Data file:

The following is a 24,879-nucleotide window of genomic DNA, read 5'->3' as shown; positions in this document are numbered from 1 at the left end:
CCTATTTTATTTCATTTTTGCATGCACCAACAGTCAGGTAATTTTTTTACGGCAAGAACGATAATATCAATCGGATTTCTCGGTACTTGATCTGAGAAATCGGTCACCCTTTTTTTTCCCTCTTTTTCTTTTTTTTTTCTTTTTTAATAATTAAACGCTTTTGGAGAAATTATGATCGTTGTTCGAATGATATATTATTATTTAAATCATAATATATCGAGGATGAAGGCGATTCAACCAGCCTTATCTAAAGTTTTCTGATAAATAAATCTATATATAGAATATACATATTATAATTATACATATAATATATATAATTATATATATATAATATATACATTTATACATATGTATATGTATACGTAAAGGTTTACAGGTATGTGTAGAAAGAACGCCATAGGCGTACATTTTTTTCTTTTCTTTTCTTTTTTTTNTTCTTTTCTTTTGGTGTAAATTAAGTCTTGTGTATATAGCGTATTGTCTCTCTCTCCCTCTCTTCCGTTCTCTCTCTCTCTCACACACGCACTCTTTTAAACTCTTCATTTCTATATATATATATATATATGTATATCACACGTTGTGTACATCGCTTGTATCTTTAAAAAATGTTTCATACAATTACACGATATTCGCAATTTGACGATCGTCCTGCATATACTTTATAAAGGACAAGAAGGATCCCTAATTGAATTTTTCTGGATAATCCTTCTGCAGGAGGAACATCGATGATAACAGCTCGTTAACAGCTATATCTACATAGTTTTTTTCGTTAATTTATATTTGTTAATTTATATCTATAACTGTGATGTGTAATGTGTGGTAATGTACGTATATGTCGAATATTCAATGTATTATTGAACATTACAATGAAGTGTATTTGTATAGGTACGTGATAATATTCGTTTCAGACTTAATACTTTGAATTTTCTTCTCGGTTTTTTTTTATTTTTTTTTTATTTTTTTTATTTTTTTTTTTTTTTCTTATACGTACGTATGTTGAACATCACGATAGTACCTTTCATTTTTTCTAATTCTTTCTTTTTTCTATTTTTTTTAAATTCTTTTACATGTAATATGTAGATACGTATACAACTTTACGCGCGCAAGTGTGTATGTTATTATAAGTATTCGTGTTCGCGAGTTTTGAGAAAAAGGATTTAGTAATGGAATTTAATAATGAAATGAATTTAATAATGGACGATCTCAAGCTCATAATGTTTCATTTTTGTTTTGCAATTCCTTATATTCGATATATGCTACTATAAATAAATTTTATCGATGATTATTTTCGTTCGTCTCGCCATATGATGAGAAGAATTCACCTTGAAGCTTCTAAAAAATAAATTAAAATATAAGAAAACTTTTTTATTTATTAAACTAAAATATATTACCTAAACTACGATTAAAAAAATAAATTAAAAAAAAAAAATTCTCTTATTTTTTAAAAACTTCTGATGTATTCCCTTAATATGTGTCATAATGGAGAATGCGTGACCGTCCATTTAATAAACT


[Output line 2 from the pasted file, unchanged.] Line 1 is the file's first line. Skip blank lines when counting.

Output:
CCTATTTTATTTCATTTTTGCATGCACCAACAGTCAGGTAATTTTTTTACGGCAAGAACGATAATATCAATCGGATTTCTCGGTACTTGATCTGAGAAATCGGTCACCCTTTTTTTTCCCTCTTTTTCTTTTTTTTTTCTTTTTTAATAATTAAACGCTTTTGGAGAAATTATGATCGTTGTTCGAATGATATATTATTATTTAAATCATAATATATCGAGGATGAAGGCGATTCAACCAGCCTTATCTAAAGTTTTCTGATAAATAAATCTATATATAGAATATACATATTATAATTATACATATAATATATATAATTATATATATATAATATATACATTTATACATATGTATATGTATACGTAAAGGTTTACAGGTATGTGTAGAAAGAACGCCATAGGCGTACATTTTTTTCTTTTCTTTTCTTTTTTTTNTTCTTTTCTTTTGGTGTAAATTAAGTCTTGTGTATATAGCGTATTGTCTCTCTCTCCCTCTCTTCCGTTCTCTCTCTCTCTCACACACGCACTCTTTTAAACTCTTCATTTCTATATATATATATATATATGTATATCACACGTTGTGTACATCGCTTGTATCTTTAAAAAATGTTTCATACAATTACACGATATTCGCAATTTGACGATCGTCCTGCATATACTTTATAAAGGACAAGAAGGATCCCTAATTGAATTTTTCTGGATAATCCTTCTGCAGGAGGAACATCGATGATAACAGCTCGTTAACAGCTATATCTACATAGTTTTTTTCGTTAATTTATATTTGTTAATTTATATCTATAACTGTGATGTGTAATGTGTGGTAATGTACGTATATGTCGAATATTCAATGTATTATTGAACATTACAATGAAGTGTATTTGTATAGGTACGTGATAATATTCGTTTCAGACTTAATACTTTGAATTTTCTTCTCGGTTTTTTTTTATTTTTTTTTTATTTTTTTTATTTTTTTTTTTTTTTCTTATACGTACGTATGTTGAACATCACGATAGTACCTTTCATTTTTTCTAATTCTTTCTTTTTTCTATTTTTTTTAAATTCTTTTACATGTAATATGTAGATACGTATACAACTTTACGCGCGCAAGTGTGTATGTTATTATAAGTATTCGTGTTCGCGAGTTTTGAGAAAAAGGATTTAGTAATGGAATTTAATAATGAAATGAATTTAATAATGGACGATCTCAAGCTCATAATGTTTCATTTTTGTTTTGCAATTCCTTATATTCGATATATGCTACTATAAATAAATTTTATCGATGATTATTTTCGTTCGTCTCGCCATATGATGAGAAGAATTCACCTTGAAGCTTCTAAAAAATAAATTAAAATATAAGAAAACTTTTTTATTTATTAAACTAAAATATATTACCTAAACTACGATTAAAAAAATAAATTAAAAAAAAAAAATTCTCTTATTTTTTAAAAACTTCTGATGTATTCCCTTAATATGTGTCATAATGGAGAATGCGTGACCGTCCATTTAATAAACT